The bank has witnessed strong profit growth in 2021. Does the 16% growth target for 2022 seem too cautious?

From 2015 to 2021, our PBT grew at a CAGR of around 50%. As we scale, the bank will reach a size where we won’t be possible to grow at 50% every year. We set a target of 16% which we feel is highly achievable and note that this still means VND4 trillion more than last year. Is more than that possible? Yes certainly, we could achieve 40% growth this year if Vietnam’s economy continues to recover and the tailwinds are favourable, but not everything is in our control.

How about your US$20 billion market cap target by 2025? Isn’t the market correcting?

If you see our current trajectory, the way our earnings are increasing and the potential for growth as the Vietnamese economy recovers, I think at the end of 2025, we could easily be at around US$8 billion equity value. And our pre-tax earnings could be above US$2 billion if we continue on our current growth trajectory. If you have these numbers, the question is then on what multiple are we trading? If you look at banks across the region that are showing the types of numbers we have in terms of the growth and return on assets, they usually trade at 3-4 times book. Based on these multiples are ahead of our plan. We achieved what we wanted for 2022 already in 2021.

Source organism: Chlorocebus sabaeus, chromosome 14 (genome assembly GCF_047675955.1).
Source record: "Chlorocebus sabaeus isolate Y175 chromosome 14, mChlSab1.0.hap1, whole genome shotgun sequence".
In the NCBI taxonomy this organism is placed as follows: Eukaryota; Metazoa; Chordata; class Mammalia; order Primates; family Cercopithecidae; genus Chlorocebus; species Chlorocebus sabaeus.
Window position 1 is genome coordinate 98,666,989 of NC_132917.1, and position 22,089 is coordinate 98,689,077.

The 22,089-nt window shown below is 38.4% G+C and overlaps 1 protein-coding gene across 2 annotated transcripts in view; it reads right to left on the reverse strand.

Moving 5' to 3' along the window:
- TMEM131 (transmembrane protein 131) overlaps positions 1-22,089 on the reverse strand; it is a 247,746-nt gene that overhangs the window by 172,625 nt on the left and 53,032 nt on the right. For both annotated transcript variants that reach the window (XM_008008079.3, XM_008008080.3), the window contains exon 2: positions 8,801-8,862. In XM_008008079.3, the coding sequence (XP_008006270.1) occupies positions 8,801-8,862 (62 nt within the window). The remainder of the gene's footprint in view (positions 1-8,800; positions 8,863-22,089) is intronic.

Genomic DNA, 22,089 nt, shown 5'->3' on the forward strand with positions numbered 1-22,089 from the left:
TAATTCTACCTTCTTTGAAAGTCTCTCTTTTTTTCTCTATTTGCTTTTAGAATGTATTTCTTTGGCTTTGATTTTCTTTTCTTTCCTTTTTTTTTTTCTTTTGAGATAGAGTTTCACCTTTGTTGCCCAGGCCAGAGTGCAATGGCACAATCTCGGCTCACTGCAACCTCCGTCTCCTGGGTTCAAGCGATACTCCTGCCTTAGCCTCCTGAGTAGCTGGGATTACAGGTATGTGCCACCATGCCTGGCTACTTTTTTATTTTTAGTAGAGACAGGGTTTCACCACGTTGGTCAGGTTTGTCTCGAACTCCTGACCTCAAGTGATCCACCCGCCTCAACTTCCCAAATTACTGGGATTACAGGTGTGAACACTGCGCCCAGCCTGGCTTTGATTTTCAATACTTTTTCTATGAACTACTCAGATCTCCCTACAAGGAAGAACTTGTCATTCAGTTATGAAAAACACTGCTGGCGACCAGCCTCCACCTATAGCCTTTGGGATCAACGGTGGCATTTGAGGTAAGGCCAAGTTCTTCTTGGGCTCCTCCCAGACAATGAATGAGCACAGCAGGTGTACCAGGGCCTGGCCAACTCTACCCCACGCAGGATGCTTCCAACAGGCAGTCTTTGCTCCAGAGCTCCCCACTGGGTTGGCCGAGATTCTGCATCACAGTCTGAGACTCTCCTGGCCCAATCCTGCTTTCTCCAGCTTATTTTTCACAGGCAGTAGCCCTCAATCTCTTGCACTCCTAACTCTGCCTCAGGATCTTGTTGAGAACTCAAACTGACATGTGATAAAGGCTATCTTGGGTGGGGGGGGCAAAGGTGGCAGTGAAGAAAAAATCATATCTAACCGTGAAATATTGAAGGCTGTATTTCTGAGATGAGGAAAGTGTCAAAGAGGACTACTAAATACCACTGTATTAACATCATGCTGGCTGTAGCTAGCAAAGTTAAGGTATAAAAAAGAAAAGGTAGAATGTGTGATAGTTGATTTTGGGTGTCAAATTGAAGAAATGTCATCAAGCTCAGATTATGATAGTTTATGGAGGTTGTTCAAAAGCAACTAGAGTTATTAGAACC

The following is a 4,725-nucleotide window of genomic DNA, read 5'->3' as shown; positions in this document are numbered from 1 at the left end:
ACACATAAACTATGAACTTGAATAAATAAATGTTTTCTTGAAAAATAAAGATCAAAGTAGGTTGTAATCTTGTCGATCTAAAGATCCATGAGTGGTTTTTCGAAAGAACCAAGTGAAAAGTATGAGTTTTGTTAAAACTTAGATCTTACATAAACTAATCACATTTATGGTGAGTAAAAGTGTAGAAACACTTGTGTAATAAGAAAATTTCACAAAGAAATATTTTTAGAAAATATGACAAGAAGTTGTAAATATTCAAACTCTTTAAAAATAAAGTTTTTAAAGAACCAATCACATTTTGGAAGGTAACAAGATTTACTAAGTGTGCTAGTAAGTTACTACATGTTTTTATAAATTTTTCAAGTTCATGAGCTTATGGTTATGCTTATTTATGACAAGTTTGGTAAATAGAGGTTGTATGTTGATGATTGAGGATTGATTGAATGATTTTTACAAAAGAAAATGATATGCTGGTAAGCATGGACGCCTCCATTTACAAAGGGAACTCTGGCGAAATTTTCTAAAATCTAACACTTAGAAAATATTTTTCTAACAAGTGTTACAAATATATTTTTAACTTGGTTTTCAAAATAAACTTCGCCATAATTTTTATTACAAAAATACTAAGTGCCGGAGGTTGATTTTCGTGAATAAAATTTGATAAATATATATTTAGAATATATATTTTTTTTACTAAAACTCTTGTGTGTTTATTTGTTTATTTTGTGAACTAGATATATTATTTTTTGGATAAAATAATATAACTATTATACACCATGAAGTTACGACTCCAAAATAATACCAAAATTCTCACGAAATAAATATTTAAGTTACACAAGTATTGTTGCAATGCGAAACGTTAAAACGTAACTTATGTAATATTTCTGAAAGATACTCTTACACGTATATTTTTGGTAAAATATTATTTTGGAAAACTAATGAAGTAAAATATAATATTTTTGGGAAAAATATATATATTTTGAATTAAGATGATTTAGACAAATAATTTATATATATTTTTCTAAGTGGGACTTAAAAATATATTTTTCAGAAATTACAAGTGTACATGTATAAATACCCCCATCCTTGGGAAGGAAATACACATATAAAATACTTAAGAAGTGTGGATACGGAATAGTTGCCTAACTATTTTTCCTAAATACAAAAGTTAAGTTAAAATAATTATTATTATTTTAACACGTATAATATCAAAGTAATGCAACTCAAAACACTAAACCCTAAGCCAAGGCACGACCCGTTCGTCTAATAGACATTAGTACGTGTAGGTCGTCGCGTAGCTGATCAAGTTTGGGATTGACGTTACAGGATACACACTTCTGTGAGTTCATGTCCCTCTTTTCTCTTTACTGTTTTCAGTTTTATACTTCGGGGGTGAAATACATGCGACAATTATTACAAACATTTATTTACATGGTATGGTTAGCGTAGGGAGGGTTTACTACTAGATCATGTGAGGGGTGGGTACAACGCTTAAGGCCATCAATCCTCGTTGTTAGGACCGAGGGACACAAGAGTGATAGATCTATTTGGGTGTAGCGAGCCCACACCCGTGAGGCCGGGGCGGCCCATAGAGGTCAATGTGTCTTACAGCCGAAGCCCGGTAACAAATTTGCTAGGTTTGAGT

To get there, you seem to be betting big on technology. Please take us through your technology investment?

One of the priority areas in which we are investing is our transaction banking capability through our digital mobile app. We want to bring differentiation to the app through the application of data analysis, so for example, if you are a new-to-bank customer we can still underwrite you by quickly developing a credit score that uses up to six external data sources. The ability to interact with customers, understand them, and provide tailored financial solutions to meet their needs through our app, just as we would do in a branch, is the customer experience we want to create. Our plan is to have 5 million customers migrated completely onto the digital platform by the end of this year. We currently have around 400 people working on enhancing these digital capabilities.